Agricultural policies: The European Union drops out
… As revealed by results from the SGPA (Global Support to Agricultural Production) indicator for the world’s four major agricultural powerhouses (Brazil, China, United States and European Union)*
PARIS, November 19, 2012/PRNewswire/ — Between 2005 and 2010, the per capita global support to agricultural production (SGPA)1 has significantly increased in China, Brazil and the United States––by 130, 60 and 40 percent respectively––while it barely maintained its 20052 level in the European Union.
In spite of statements on maintaining the current CAP budget, these results thus are showing that Europe has, since 2005, been taking a direction that is in conflict with that taken by other world’s major powers, which invest massively to safeguard the food security of their people.
In absolute terms, the 2010 SGPA indicator ranks the United States first with $163 billion, followed by China with $154 billion, the European Union with $101 billion and Brazil with $38 billion. Expressed as a percentage of the agricultural production value, the United States again ranked first, with agricultural support representing 48 percent, against 24 percent for the European Union and for Brazil, and 20 percent for China.
But numbers aside, a policy analysis indicates similarities between Brazil and the United States, which implement policies to support competitiveness and domestic demand stimulus. This is the reason why farmers in these countries benefit from regulatory tools through:
- In Brazil, direct market interventions, reserve policies and incentives to develop biofuels (42 percent of the Brazilian SGPA);
- In the United States, direct payments, countercyclical payments supplemented by insurance mechanisms and a sizeable system of domestic food aid.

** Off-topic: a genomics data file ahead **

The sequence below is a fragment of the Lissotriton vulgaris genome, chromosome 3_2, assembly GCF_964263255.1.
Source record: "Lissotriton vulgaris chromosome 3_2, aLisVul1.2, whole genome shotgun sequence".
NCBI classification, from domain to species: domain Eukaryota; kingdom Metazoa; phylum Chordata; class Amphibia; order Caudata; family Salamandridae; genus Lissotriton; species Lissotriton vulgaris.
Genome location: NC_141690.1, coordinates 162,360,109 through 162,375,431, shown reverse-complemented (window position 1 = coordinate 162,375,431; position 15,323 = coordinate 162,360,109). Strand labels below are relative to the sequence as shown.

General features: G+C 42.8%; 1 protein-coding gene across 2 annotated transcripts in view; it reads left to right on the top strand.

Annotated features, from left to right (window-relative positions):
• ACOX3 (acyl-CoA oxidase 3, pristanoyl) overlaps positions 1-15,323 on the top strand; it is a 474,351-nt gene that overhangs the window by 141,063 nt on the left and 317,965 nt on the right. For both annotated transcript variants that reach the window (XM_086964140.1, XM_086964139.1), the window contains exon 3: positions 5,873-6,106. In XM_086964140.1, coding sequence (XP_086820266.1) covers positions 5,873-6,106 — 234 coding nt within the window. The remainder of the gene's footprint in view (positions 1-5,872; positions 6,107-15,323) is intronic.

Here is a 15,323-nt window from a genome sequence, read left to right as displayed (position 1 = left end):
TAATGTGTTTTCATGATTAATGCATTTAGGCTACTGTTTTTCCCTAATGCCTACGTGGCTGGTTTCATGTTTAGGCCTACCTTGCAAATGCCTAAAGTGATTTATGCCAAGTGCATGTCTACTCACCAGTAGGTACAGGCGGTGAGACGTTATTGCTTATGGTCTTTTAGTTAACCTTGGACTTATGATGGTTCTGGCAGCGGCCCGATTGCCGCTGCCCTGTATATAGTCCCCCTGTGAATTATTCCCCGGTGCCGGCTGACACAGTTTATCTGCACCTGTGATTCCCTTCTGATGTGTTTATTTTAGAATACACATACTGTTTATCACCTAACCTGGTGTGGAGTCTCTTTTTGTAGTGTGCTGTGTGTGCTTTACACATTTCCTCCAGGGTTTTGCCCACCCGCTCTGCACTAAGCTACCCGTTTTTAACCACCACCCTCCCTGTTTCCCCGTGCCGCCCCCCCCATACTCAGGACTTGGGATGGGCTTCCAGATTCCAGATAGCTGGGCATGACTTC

As far as China is concerned, the government is conducting a policy of interventionism and safeguarding agricultural production that includes guaranteed minimal prices ($258/ton for wheat and $291/ton for rice in 2010), direct income support, social protection programs as well as tax relief…
Conversely, only the European Union turns its support system decoupled from production, in addition to greening criteria, into the cornerstone of its agricultural policy.
The verdict is final: Both the lower support and its unsuitability are causing the European Union to drop out, a situation all the more troubling that it would be worsened by the planned CAP reform.
momagri is drawing the attention of all European political leaders. It is not an issue of asking for more subsidies, but of adopting European price regulation mechanisms. This is the case of counter-cyclical systems, as advocated by momagri in its “Another CAP is possible” strategy.
The SGPA, an indicator providing transparency to agricultural policies and contributing to global agricultural governance
The SGPA indicator maps out all public, budgetary, extra-budgetary support to all agricultural activities within a nomenclature broken down in ten categories, from direct support coupled to production to support of a strategic nature.
Consequently, the SGPA results for the 2005 to 2010 years show a CAP significantly dropping out, compared to the Brazilian, Chinese and American agricultural policies.
Chart 1: Per capita SGPA comparison: EU, USA, Brazil, China, 2005-2010, in national currencies.
Chart 2: SGPA comparison: EU, USA, Brazil, China, 2005-2010, in $billions.
Chart 3: SGPA comparison of national agricultural production, EU, USA, Brazil, China, 2005-2010, in %.
- In national currencies.
- At constant euros, global support to agricultural production declined by 3 percent in the EU.
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